Thursday, March 8, 2012

The Danger of Giving Energy Drinks to Young Athletes

In June 2011, the American Academy of Pediatrics took the position that there is a difference between “sports drinks” and “energy drinks”. This distinction is important to adolescents and is also a microcosm of the American way of life.

As a nation we often seek the most efficient, if not the easiest, way to get a job done. Unfortunately, when it comes to athletic activities, there is no substitute for good old-fashion hard work and persistence.

What Makes Energy Drinks so Dangerous?

Many adults and adolescents will seek that little additional edge in their performance by using supplements. Energy drinks often contain “non-nutritive stimulants” such as caffeine and can run the gamut from 160 mg of caffeine per 8-ounce serving to 300 mg. The exact content and purity of energy drinks cannot be guaranteed since there is no regulatory control over these “supplements” and there may be harmful interaction with prescriptions to control ADHD.

Cola drinks and coffee are also sources of caffeine but possibly due to their long history and wide acceptance by the American public they do not often enter into the “energy drink” conversation. In the United States, cola drinks are controlled by the Food and Drug Administration (FDA) and are limited to 71 mg of caffeine per 12-ounce serving while 8-ounces of generic coffee has 95-200 mg per serving.

The Link Between Energy Drinks and Heart/Liver Problems

The National Federation of State High School Associations’ position statement on energy drinks states “energy drinks are not appropriate for rehydrating athletes during physical activity and should not be used for that purpose.” The consumption of energy drinks in teens has been linked with heart arrhythmias and liver problems. Last year the Virginia High School League became the first state high school federation to impose a ban on such drinks at high school competitions and practices.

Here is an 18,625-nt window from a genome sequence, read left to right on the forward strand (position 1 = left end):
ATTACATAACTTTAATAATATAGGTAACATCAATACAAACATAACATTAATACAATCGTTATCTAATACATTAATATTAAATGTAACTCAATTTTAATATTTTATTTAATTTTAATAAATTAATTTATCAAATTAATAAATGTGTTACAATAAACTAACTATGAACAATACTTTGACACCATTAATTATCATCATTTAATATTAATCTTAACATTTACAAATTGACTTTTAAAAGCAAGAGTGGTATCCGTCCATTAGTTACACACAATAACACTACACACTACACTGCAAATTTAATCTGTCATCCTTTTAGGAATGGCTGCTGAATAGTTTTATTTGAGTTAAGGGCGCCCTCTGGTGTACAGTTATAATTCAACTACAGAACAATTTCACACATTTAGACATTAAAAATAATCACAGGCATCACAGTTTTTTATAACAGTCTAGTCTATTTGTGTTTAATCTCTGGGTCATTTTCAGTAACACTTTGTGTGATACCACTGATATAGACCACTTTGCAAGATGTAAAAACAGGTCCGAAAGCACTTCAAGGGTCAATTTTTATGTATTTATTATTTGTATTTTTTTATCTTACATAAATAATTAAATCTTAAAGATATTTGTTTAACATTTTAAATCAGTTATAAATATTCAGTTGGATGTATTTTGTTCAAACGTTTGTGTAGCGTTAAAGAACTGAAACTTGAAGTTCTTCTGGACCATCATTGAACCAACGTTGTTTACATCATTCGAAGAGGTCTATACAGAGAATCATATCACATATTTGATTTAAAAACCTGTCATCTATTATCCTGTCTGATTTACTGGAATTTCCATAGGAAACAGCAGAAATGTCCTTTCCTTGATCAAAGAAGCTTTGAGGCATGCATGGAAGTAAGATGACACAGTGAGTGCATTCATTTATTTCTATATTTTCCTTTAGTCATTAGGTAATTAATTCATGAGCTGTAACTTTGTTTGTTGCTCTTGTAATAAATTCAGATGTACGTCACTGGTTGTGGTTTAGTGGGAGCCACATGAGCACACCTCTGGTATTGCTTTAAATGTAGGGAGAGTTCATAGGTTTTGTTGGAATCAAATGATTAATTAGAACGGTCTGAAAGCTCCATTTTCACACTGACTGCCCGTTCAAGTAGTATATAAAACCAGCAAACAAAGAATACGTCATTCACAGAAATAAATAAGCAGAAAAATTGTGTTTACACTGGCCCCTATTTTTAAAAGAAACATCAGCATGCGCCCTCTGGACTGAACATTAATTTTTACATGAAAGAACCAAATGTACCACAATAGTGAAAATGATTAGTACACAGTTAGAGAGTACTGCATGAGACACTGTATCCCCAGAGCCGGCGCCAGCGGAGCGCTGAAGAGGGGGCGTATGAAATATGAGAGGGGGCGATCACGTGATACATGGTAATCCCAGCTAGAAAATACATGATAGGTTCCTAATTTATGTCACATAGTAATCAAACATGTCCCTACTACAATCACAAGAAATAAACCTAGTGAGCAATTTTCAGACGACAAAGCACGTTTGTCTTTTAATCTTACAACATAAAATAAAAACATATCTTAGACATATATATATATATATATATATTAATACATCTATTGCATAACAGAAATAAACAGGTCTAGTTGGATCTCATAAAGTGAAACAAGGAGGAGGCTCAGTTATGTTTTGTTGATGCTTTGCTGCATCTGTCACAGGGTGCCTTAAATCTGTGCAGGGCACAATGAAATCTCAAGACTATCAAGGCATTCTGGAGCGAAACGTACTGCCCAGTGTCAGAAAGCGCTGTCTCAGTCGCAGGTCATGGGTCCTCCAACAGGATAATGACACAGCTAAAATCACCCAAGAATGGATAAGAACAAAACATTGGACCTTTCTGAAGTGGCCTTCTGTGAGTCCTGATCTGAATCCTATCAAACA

Adolescents should not be viewed as miniature adults. Their biological systems are still developing and may react to outside influences differently than adults.

Combining Energy Drinks with Alcohol

The combination of energy drinks with alcohol can be dangerous for teens. According to the government’s Substance Abuse and Mental Health Service Administration, emergency room visits associated with energy drinks use increased nationally more than ten-fold from 2005 to 2009. Forty-four percent involved combination with alcohol, pharmaceuticals or illicit drugs.

What Makes Sports Drinks Different?

Sports drinks were developed to focus on fluid, carbohydrate and electrolyte replenishment to aid in athletic performance and recovery - typically with a 6-8% carbohydrate concentration.

The Best "Supplement" For Young Athletes

Young athletes should practice and compete without artificial supplements. The best “supplement” for teens is still hard work, eat a well-balanced diet, drink plenty of fluids and get adequate amounts of rest.

Find Safe Sports Drinks, Water Hydration Systems, Cups, Coolers, and More For Your Thirsty Athletes >>
American Academy of Pediatrics. Clinical Report. Sports drinks and energy drinks for children and adolescents: are they appropriate? Pediatrics 2011; 6: 1182-1189
Homes News Tribune newspaper, December 11, 2011

Phil Hossler, ATC has been an athletic trainer on the scholastic, collegiate and Olympic levels. He has authored 4 books and numerous articles and served as an officer in state and regional athletic training associations for 20 years. He is a member of four halls of fame including the National Athletic Trainers’ Association’s.